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While attending a recent writers conference I overheard a woman say “That author's ego is really out of control.” The catty remark was aimed at an author who did seem pretty full of himself. But it got me to wondering: Is there room for humbleness when it comes to writing?

The dictionary definition of “humble” is “Not proud or haughty, not arrogant or assertive; offered in the spirit of deference or submission; ranking low in a hierarchy or scale; insignificant; lacking all the signs of pride.” Does this sound like the traits a successful writer?

The simple act of putting pen to paper or fingertips to keyboard announces to the world, “I have something to say. My thoughts are unique. My words are important!” That mindset is what drives writers, convinces them every day to sit in a chair and hope for the flow of ideas that will translate to the right words on the page. This is what deprives them of family time, TV time, sleep, and their favorite past time, reading. This is what makes them snap at people, growl at interruptions, overeat and add fat to their butt.

So, from where does this arrogance spring? I can only speak for myself: I'm inspired by the scribes before me. Shakespeare, Chaucer, Homer (not Simpson—Doh!). Their words lasted centuries—will mine do the same? In the lightening pace of today's plugged-in world, is it possible for my words to last longer than the next tweet?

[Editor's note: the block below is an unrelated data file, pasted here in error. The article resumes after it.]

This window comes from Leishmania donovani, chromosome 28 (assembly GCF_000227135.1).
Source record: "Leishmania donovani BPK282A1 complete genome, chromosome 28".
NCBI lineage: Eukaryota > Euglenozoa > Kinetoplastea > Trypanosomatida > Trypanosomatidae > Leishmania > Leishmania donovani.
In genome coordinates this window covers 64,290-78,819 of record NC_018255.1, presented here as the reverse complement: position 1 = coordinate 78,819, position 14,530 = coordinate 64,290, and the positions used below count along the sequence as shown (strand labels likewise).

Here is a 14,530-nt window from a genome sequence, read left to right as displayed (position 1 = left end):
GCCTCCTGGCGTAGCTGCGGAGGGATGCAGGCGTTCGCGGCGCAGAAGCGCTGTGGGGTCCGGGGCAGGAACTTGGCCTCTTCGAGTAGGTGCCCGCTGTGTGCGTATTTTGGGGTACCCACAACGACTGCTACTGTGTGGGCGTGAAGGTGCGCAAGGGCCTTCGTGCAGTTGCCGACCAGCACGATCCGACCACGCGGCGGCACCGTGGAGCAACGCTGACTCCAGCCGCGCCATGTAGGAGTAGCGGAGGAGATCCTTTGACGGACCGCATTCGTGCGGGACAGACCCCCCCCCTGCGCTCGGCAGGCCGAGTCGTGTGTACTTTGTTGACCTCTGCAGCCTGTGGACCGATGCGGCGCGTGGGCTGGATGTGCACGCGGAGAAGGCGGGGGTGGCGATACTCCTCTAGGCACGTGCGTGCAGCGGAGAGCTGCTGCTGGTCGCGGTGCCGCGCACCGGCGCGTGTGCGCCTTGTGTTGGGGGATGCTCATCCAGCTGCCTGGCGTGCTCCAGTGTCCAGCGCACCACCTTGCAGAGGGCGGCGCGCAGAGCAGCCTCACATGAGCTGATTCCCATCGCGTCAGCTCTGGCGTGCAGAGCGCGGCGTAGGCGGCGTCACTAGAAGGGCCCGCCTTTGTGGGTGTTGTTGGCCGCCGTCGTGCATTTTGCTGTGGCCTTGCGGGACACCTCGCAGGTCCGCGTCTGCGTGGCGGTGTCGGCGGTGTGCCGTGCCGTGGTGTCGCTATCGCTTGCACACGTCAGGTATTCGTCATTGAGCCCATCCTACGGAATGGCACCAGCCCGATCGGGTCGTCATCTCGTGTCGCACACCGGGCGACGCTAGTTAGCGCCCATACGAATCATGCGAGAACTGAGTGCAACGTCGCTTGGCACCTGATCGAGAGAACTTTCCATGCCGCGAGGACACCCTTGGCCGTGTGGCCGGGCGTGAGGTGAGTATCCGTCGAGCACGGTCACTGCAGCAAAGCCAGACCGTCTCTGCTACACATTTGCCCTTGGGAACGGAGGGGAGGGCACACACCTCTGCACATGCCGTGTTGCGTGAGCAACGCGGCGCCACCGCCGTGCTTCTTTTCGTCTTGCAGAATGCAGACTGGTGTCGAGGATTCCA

Writers have to be overly proud of what we're doing—and yes, I'm in the non-humble crowd. We are out there trying for truth and recognizing it our fellow authors. Ego and believe in ourselves is what shores up our confidence when family members look skeptical at our efforts. Friends encourage us with pats on the back as if we've just escaped from a mental institution. Authors are other people, not people they know.

We struggle alone and wait for the spark, that “Aha!” moment when our consciousness takes a giant leap onto the page. That's the moment when the pleasure of writing is transformed to the power of writing. There's no turning back.